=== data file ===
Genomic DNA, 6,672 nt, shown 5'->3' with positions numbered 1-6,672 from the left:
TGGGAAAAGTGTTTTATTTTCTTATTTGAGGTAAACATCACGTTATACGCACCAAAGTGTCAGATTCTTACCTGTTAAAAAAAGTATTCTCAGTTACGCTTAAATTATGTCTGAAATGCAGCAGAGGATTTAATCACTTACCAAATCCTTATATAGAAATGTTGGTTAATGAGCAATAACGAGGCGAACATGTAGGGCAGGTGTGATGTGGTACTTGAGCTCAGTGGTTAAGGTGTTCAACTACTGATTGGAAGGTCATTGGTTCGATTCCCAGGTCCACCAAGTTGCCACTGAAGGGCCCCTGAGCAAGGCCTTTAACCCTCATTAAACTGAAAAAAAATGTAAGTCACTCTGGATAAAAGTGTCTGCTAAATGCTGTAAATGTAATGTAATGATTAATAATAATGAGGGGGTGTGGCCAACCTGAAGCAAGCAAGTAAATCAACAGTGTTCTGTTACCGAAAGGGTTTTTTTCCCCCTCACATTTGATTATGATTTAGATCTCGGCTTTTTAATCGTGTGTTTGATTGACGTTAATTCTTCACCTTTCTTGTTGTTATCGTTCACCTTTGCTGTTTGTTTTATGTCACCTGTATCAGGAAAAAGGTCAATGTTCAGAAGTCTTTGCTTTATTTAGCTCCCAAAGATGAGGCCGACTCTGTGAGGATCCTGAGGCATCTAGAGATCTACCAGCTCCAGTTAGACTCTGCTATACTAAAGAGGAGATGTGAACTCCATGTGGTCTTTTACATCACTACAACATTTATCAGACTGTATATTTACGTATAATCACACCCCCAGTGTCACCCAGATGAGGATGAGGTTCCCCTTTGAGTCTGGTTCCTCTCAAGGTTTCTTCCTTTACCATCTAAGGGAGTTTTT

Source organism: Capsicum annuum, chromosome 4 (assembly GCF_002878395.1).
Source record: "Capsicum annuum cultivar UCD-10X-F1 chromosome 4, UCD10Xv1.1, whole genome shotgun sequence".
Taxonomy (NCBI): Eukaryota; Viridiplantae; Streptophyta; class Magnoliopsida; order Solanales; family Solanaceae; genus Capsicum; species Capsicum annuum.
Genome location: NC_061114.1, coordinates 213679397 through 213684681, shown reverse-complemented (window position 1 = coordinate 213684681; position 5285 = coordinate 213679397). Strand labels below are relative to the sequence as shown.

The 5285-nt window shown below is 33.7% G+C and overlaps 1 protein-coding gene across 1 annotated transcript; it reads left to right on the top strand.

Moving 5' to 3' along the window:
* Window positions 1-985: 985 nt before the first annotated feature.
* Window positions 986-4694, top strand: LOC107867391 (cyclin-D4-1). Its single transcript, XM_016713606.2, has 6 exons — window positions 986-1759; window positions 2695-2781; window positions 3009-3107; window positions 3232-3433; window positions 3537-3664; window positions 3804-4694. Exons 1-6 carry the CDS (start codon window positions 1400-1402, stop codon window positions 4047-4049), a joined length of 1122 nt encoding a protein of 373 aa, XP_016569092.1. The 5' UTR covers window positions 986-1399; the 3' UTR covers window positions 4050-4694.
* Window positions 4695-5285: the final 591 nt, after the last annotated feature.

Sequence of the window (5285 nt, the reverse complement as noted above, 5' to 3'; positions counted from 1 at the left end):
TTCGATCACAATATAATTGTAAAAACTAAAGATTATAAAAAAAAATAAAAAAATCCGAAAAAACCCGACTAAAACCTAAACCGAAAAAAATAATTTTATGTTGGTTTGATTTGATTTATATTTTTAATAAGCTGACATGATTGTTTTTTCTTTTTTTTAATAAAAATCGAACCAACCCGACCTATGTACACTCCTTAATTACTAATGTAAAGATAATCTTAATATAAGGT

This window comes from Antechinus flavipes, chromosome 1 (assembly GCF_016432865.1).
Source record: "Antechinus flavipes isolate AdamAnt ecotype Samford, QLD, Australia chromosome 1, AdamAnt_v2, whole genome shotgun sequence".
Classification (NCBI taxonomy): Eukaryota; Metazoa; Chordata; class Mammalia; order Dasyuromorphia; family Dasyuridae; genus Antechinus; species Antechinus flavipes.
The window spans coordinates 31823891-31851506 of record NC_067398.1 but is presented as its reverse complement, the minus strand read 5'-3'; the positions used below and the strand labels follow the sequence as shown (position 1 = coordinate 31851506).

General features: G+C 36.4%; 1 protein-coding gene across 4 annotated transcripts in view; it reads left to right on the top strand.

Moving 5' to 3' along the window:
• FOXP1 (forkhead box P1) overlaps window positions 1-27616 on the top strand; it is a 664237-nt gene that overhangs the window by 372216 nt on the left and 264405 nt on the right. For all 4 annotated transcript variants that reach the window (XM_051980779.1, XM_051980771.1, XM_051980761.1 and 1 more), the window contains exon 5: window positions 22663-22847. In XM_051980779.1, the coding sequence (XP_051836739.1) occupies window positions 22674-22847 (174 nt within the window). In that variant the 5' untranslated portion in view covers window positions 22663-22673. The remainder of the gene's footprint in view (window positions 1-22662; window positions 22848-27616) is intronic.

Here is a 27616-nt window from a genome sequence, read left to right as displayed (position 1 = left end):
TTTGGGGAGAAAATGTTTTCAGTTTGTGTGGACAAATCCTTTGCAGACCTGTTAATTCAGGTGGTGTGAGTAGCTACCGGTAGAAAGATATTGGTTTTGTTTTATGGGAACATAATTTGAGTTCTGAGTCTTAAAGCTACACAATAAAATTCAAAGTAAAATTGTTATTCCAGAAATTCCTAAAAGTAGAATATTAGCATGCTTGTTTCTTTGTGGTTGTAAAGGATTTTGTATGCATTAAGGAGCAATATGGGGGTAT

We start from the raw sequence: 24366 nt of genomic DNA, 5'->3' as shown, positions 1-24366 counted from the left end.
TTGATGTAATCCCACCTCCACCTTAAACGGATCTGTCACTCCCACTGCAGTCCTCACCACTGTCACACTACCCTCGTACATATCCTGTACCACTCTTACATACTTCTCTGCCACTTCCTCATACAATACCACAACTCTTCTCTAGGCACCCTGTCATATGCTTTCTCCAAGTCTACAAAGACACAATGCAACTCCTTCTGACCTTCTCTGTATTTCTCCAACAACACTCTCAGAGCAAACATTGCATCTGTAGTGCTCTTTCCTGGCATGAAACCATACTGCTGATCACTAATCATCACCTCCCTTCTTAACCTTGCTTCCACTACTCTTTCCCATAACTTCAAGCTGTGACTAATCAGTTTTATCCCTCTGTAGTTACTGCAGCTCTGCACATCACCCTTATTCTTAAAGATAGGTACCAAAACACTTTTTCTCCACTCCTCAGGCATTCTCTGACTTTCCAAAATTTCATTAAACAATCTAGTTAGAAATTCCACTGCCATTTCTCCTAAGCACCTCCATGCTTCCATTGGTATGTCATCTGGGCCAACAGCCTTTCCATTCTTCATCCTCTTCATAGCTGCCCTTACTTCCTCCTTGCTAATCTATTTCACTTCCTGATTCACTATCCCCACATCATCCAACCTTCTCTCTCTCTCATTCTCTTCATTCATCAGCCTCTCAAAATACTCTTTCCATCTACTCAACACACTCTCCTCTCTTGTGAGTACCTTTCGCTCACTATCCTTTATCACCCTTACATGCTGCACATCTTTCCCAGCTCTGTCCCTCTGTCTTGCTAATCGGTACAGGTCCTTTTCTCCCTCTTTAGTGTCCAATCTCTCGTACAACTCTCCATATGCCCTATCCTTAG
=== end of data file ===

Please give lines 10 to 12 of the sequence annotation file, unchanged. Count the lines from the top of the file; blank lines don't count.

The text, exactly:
* Window positions 986-4694, top strand: LOC107867391 (cyclin-D4-1). Its single transcript, XM_016713606.2, has 6 exons — window positions 986-1759; window positions 2695-2781; window positions 3009-3107; window positions 3232-3433; window positions 3537-3664; window positions 3804-4694. Exons 1-6 carry the CDS (start codon window positions 1400-1402, stop codon window positions 4047-4049), a joined length of 1122 nt encoding a protein of 373 aa, XP_016569092.1. The 5' UTR covers window positions 986-1399; the 3' UTR covers window positions 4050-4694.
* Window positions 4695-5285: the final 591 nt, after the last annotated feature.

Sequence of the window (5285 nt, the reverse complement as noted above, 5' to 3'; positions counted from 1 at the left end):